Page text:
When planting your pineapple, choose a container twice the size of its root ball. You can either plant in soil or use a potting mix composed of sand, peat and perlite. Once roots have developed, move it to an optimal location where it will receive ample sunlight and water.


  1. Do I need a special type of soil to grow pineapples?

Yes, pineapples prefer well-draining soil that is slightly acidic. You can use a mixture of potting soil and sand to achieve the proper soil conditions.

  1. Can I grow pineapples indoors?

Yes, you can grow pineapples indoors as long as they receive plenty of sunlight and warmth. You may need to use grow lights during the winter months to supplement natural sunlight.

  1. How often should I water my pineapple plant?

Water your pineapple plant regularly, keeping the soil moist but not waterlogged. During the summer months, you may need to water your plant once or twice a week, while during the winter months, you can reduce watering to once a week.

  1. Can I grow pineapples from seeds?

Yes, you can grow pineapples from seeds, but it can take up to five years for the plant to mature and produce fruit. It’s faster and easier to grow pineapples from the crown of a mature fruit.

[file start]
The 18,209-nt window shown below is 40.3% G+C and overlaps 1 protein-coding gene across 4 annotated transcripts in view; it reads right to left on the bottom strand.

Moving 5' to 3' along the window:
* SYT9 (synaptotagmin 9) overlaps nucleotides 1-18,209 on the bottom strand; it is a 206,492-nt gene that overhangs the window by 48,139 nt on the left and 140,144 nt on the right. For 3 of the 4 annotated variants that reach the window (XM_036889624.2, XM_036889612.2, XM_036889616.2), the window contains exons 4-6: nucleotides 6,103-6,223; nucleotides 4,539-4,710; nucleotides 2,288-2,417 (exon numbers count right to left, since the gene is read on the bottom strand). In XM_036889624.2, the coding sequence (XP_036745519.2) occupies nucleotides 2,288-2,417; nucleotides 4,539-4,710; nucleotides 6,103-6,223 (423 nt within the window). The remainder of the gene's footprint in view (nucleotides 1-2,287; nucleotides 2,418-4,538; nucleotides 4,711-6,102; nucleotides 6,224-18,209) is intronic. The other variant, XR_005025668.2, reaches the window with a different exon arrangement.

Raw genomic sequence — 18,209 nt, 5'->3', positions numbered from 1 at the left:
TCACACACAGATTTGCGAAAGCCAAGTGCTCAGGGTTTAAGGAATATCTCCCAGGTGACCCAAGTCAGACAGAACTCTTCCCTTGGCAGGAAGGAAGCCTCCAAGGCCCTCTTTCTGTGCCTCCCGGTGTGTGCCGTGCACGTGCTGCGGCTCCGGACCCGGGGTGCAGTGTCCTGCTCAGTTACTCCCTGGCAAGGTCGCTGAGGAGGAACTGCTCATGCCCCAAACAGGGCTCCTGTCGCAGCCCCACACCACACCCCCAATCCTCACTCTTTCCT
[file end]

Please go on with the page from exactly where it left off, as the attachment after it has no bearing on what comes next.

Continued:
1. Can I propagate my pineapple plant?

Yes, you can propagate your pineapple plant by removing and replanting the offshoots (also known as “pups”) that grow from the base of the plant. Wait until the offshoots are at least 6 inches (15 cm) tall before removing them from the parent plant.

  1. How long does it take for a pineapple to mature?

It takes about two to three years for a pineapple plant to mature and produce fruit.

  1. Can I grow pineapples outdoors?

Yes, you can grow pineapples outdoors in warm, tropical regions. They prefer warm temperatures between 70-85°F (21-29°C) and can tolerate some humidity.

  1. How do I know when my pineapple is ready to harvest?

Pineapples are ready to harvest when they turn yellow and are fully ripe. The fruit should twist easily off the stem when it’s ready to be harvested.